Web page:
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The Recovery of Women

Women and girls have suffered disproportionately during the COVID-19 crisis – including in terms of job losses, domestic violence, mental-health problems, and an increasing burden of domestic labor and childcare. Will governments put their needs at the center of the post-pandemic agenda, and which priorities should come first?

In this Big Picture, María Fernanda Espinosa, a former president of the United Nations General Assembly, argues that achieving anything close to true gender equality will require addressing deeply entrenched patriarchal rules and norms that perpetuate women’s subordinate status in the home and in the labor market. Similarly, former New Zealand Prime Minister Helen Clark notes that unequal power dynamics are still evident in public perceptions of women’s suitability for leadership roles, despite female political leaders having outperformed their male counterparts during the pandemic.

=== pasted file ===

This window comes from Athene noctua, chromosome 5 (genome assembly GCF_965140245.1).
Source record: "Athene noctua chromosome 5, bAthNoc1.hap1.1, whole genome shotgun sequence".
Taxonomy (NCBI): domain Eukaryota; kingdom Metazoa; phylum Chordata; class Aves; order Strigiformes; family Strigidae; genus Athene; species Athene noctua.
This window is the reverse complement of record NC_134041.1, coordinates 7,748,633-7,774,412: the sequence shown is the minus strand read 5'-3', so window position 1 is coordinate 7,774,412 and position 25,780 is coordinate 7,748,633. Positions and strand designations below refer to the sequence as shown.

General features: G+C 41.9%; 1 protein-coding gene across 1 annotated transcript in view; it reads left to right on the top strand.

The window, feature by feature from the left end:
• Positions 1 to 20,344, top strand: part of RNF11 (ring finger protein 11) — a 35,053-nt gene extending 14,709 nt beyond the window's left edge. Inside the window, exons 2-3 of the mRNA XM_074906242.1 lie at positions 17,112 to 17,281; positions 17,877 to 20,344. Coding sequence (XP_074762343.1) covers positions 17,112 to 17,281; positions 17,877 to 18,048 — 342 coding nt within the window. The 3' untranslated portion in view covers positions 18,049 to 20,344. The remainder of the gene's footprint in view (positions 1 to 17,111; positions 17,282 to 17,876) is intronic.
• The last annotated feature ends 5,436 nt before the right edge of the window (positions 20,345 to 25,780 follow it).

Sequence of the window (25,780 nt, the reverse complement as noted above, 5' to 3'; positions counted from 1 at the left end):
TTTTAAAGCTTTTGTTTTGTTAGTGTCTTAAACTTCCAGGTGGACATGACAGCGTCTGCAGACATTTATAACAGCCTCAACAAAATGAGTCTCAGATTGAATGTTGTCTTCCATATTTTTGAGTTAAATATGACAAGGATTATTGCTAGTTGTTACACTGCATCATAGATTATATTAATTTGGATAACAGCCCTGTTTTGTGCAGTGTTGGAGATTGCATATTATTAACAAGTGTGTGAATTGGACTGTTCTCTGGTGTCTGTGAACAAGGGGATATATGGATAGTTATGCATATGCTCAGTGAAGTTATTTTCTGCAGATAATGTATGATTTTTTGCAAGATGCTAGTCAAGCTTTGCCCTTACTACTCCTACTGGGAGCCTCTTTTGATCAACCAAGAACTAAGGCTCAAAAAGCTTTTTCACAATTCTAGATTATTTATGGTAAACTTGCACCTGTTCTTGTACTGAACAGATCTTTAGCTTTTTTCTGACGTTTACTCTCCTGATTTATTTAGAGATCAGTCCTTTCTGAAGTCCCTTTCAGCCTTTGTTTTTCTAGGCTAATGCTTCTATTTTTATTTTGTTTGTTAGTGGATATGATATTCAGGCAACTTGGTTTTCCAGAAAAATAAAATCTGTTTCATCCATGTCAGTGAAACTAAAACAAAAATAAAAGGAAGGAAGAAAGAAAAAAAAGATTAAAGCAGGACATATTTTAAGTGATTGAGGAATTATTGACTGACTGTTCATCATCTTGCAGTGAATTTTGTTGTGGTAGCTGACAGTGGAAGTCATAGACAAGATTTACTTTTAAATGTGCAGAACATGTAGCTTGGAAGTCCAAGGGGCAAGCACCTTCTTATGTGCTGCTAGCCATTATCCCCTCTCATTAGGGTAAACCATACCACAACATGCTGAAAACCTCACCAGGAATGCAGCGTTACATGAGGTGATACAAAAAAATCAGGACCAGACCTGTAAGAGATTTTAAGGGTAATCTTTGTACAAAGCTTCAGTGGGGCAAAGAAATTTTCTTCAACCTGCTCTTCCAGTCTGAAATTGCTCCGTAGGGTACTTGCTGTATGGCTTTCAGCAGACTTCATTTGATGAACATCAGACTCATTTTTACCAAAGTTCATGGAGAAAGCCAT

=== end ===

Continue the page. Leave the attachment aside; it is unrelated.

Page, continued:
Improving the post-pandemic economic prospects of women and girls, argues Yale University’s Pinelopi Koujianou Goldberg, will require renewed attention to old problems. That means policies to provide flexible work schedules, ensure universal free childcare, and keep girls in low-income countries in school.

Turning to the Asia-Pacific region, Parimita Mohanty and Annette Wallgren of the UN Environment Programme urge governments to foster a post-pandemic recovery that benefits rural women by supporting green energy and women-led businesses, and promoting female digital literacy. Likewise, Palesa Libe, a co-founder of the NGO Green Tech, argues that narrowing Africa’s digital gender gap would enable the continent to thrive in the new economy being ushered in by the Fourth Industrial Revolution.

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